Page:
This paper is organized as follows. In Section 2, we first focus on the stability of the equilibrium point and the Hopf bifurcation of ODE system (1.2) by choosing *σ* as a bifurcation parameter. The stability of the bifurcation is also considered by using an analytical method introduced by Kazarinov [29]. In Section 3, we investigate the existence of Hopf bifurcations and the estimation of the length of delay to preserve the stability of DDE system (1.3). By using the normal form theory and center manifold argument introduced by Hassard [30], we derive the explicit formulae for determining the stability, direction, and other properties of bifurcating periodic solutions. Finally, in Section 4, numerical simulations are performed to support the theoretical results. Numerical results show that ODE system (1.2) considered has chaotic behavior under some parameter sets of values and the Hopf bifurcation of DDE system (1.3) is subcritical, and the bifurcating periodic solutions are unstable under certain conditions.

## 2 ODE model (1.2)

### 2.1 Stability of equilibrium and the existence of a Hopf bifurcation

By verifying the characteristic roots of Eq. (2.1) at each equilibrium, it is easily seen that the equilibrium ${E}_{0}$ is always unstable.

According to the above analysis and the result [31], we obtain the following theorem.

**Theorem 2.1** *The positive equilibrium* ${E}^{\ast}$ *is locally asymptotically stable when* $\sigma >1$ *and unstable when* $0<\sigma <1$. *There exists a critical value* ${\sigma}_{0}=1$ *such that a single Hopf bifurcation occurs at* $\sigma ={\sigma}_{0}$ *for decreasing* *σ*, *i*.*e*., *there exists a nontrivial orbitally periodic orbit of system* (1.2) *if* $\sigma \in ({\sigma}_{0}-\epsilon ,{\sigma}_{0})$.

### 2.2 Hopf bifurcation analysis

We deal with the Hopf bifurcation of system (1.2) using an analytical method introduced by Kazarinov [29]. We first introduce some definitions. Suppose that ${\mathbb{C}}^{n}$ is a linear space defined on the complex number field ℂ. For any vectors $x={({x}_{1},{x}_{2},\dots ,{x}_{n})}^{T}$ and $y={({y}_{1},{y}_{2},\dots ,{y}_{n})}^{T}$, where ${x}_{i},{y}_{i}\in \mathbb{C}$ ($i=1,2,\dots ,n$), $\u3008x,y\u3009={\sum}_{i=1}^{n}{\overline{x}}_{i}{y}_{i}$ is the inner product of the vectors *x* and *y*.

*A*only has a pair of pure imaginary eigenvalues ${\lambda}_{1,2}=\pm \alpha \mathrm{i}$, $\alpha >0$, and other eigenvalues are negative, there exists a single Hopf bifurcation. Let $q\in {\mathbb{C}}^{n}$ be a complex eigenvector corresponding to the eigenvalue ${\lambda}_{1}$, then we have $Aq=\mathrm{i}\alpha q$, $A\overline{q}=-\mathrm{i}\alpha \overline{q}$. At the same time, we introduce the adjoint eigenvector $p\in {\mathbb{C}}^{n}$ which satisfies the following conditions:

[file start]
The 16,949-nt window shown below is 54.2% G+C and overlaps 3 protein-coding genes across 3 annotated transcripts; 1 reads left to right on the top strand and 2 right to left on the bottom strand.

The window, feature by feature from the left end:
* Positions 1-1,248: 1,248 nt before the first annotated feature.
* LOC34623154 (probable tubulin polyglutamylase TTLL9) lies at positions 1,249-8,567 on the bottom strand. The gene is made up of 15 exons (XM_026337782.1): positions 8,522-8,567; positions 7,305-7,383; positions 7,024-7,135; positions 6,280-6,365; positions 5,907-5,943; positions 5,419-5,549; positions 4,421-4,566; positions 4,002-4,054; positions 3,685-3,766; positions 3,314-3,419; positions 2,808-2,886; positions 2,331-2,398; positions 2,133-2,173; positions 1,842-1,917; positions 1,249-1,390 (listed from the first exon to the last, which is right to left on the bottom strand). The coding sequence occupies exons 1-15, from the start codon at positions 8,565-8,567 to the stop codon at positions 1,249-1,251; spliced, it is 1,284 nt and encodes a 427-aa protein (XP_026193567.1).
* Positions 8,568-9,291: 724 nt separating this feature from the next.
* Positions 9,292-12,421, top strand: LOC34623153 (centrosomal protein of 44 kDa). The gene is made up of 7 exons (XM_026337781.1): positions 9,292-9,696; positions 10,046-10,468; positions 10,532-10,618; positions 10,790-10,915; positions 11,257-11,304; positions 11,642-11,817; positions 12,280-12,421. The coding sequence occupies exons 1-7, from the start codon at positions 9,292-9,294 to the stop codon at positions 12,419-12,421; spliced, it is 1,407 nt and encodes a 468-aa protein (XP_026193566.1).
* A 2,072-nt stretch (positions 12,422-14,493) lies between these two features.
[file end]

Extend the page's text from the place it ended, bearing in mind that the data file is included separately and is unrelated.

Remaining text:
with ${h}_{jk}\in {\mathbb{C}}^{3}$, ${h}_{jk}={\overline{h}}_{kj}$.

where ${I}_{3}$ is the unit $3\times 3$ matrix.

*first Lyapunov coefficient*${l}_{1}$, which decides, by the analysis of third-order terms at the equilibrium, its stability, if negative, or instability, if positive, is defined by

$w\in \mathbb{C}$, *γ*, *w*, ${l}_{1}$ are smooth continuations of 0, *α* and the first Lyapunov coefficient at the Hopf point [28], respectively. When ${l}_{1}<0$ (${l}_{1}>0$), a family of stable (unstable) periodic orbits can be found on this family of center manifolds which shrink to the equilibrium point at the Hopf point.

## 3 DDE model (1.3)

### 3.1 Existence of a Hopf bifurcation

*τ*, we get

where $\mathrm{\Gamma}={\omega}_{0}^{2}[{({n}_{0}-{n}_{2}{\omega}_{0}^{2})}^{2}+{({n}_{1}{\omega}_{0})}^{2}]>0$. According to the Hopf bifurcation theorem for functional differential equations [32], we have the following result.

**Theorem 3.1**

*Suppose that*$\sigma \in (1,\mathrm{\infty})$. (i)

*There exists a*${\tau}_{0}$

*such that for*$\tau \in [0,{\tau}_{0})$

*the positive equilibrium*${E}^{\ast}$

*of system*(1.3)

*is asymptotically stable and unstable when*$\tau >{\tau}_{0}$.

- (ii)
*System*(1.3)*can undergo a Hopf bifurcation at the positive equilibrium*${E}^{\ast}$*when*$\tau ={\tau}_{n}$ ($n=0,1,2,\dots $),*where*${\tau}_{n}$*is defined by*(3.7).

**Remark 3.1** It must be pointed out that Theorem 3.1 cannot determine the stability and the direction of bifurcating periodic solutions, that is, the periodic solutions may exist either for $\tau >{\tau}_{0}$ or for $\tau <{\tau}_{0}$, near ${\tau}_{0}$. Furthermore, we can investigate the stability of the bifurcating periodic orbits by analyzing higher-order terms according to Hassard *et al.* [30] by using normal form theory and center manifold theorem and prove that the Hopf bifurcation is subcritical and bifurcating periodic solutions are unstable.

### 3.2 Estimation of the length of delay to preserve stability

*Laplace*transform of the system given by (3.1)

and $\overline{m}(s)$, $\overline{f}(s)$, $\overline{x}(s)$ are the *Laplace* transforms of $m(t)$, $f(t)$, $x(t)$, respectively.

*Nyquist*criterion [34], it can be shown that the conditions of local asymptotic stability of ${E}^{\ast}$ given by [34] are

where $H(\lambda )=M(\lambda )+N(\lambda ){e}^{-\lambda \tau}=0$, and ${\eta}_{0}$ is the smallest positive root of Eq. (3.10).

*τ*increases from zero. This can be proved using Butler’s lemma [34], already stated before. In fact, Eqs. (3.9) and (3.10) give

Equations (3.11) and (3.12), if satisfied simultaneously, are sufficient conditions to guarantee stability. We shall utilize them to get an estimate on the length of delay. Our aim is to find an upper bound ${\eta}_{+}$ on ${\eta}_{0}$, independent of *τ*, and then to estimate *τ* so that (3.11) holds for all values of *η*, $0\le \eta \le {\eta}_{+}$, and in particular at $\eta ={\eta}_{0}$.

then, clearly, from (3.13) we have ${\eta}_{0}\le {\eta}_{+}$.

then stability is preserved for $0\le \tau \le {\tau}_{+}$.

### 3.3 Direction and stability of a Hopf bifurcation

In Section 3.1, we have obtained the conditions under which a family of periodic solutions bifurcates from the positive equilibrium of system (1.3) when the delay crosses through the critical values ${\tau}_{n}$. In this subsection, we shall study the direction of these Hopf bifurcations and the stability of bifurcated periodic solutions arising through Hopf bifurcations by applying the normal form theory and center manifold theorem introduced by Hassard *et al.* [30].